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The Dark History Of The Flash

In the pantheon of DC Comics' mightiest superheroes, the Flash is the number-one speed-based hero. But limiting him to this ability does a grave injustice to the character's evolution. Not only is the Flash fast, he can phase through solid objects, travel through time, pack a punch with infinite mass, access the otherworldly "Speed Force," and much more. The Flash also does not work alone, but is part of an entire family of speedsters who belong to different eras of the DC multiverse, including Barry Allen, Wally West, Jay Garrick, Jesse Quick, and many more.

Naturally, a hero with such a complicated power set, extensive history, and large family of supporting characters has witnessed a wide range of highs and lows over the years. And that's not even getting into the Flash's diverse and fascinating gallery of villains — they've been the source of much grief for both the Flash family and the world in general. These are the darkest moments in the Flash's history.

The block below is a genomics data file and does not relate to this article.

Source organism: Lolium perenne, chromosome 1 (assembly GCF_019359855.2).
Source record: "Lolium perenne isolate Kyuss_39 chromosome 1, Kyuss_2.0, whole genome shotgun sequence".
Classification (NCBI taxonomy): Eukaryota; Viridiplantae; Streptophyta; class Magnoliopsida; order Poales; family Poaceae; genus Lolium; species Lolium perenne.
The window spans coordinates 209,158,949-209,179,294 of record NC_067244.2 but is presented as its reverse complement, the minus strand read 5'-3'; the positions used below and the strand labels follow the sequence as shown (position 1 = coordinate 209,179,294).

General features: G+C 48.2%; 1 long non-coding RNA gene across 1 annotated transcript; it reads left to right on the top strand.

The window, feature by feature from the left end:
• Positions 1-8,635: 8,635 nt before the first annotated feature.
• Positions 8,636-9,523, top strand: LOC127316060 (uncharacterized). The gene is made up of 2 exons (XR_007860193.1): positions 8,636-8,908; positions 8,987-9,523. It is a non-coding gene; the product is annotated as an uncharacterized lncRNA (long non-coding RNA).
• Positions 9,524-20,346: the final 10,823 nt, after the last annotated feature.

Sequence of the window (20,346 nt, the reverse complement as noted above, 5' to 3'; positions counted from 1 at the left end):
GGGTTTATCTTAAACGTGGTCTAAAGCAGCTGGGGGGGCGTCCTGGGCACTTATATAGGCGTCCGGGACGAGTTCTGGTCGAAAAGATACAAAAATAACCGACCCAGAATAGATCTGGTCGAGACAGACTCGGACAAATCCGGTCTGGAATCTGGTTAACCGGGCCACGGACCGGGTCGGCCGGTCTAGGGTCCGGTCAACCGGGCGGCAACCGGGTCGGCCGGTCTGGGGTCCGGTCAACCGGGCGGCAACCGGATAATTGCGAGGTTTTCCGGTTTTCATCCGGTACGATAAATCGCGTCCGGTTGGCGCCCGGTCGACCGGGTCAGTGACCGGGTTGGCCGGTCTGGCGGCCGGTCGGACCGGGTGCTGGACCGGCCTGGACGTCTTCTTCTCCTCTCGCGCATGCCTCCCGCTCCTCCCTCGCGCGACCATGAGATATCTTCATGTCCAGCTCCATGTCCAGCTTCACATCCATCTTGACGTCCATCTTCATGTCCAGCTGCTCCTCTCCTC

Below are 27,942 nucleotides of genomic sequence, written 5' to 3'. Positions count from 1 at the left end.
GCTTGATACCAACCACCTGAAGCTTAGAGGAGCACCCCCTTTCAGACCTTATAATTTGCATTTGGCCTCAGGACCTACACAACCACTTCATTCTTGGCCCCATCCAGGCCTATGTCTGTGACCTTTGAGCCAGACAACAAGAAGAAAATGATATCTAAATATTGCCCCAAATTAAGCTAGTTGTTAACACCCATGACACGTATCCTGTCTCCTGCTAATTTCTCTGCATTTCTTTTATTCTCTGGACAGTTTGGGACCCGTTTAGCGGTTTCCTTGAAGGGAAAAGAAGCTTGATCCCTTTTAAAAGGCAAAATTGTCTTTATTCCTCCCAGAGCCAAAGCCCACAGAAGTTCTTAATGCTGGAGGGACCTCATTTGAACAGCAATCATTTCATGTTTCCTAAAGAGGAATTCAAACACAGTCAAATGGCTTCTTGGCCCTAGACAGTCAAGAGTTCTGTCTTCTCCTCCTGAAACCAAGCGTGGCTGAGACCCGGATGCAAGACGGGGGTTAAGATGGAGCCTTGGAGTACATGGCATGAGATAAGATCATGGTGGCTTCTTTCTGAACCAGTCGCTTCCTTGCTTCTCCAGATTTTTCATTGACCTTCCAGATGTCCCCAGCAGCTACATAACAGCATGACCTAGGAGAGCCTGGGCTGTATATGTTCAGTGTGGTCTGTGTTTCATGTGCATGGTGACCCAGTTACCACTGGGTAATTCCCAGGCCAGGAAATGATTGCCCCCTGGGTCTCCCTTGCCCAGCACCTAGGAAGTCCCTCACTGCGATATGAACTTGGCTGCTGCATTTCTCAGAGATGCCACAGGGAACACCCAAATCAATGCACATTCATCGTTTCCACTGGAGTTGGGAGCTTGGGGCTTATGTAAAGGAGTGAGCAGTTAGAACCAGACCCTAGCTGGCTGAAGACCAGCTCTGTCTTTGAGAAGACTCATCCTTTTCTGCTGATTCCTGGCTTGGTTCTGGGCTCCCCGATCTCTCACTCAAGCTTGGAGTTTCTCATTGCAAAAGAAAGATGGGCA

The Flash kills his worst enemy

The "no killing" rule is an important part of superhero mythology. Most superheroes make a vow never to use their powers to take a life, no matter what the provocation. This helps separate the heroes from the anti-heroes, who have no problem taking lives for what they perceive to be the greater good. 

The Flash has always been a mortally upright hero who never kills to solve his problems ... except that one time. In the 1983 story arc, "The Trial of the Flash," the Scarlet Speedster finally takes the ultimate step against his arch-nemesis, the Reverse-Flash. The supervillain has long been a thorn in the side of Barry Allen: By this point, Reverse-Flash has already killed Barry's wife, Iris, and intends to kill Fiona Webb, Barry's new fiancé.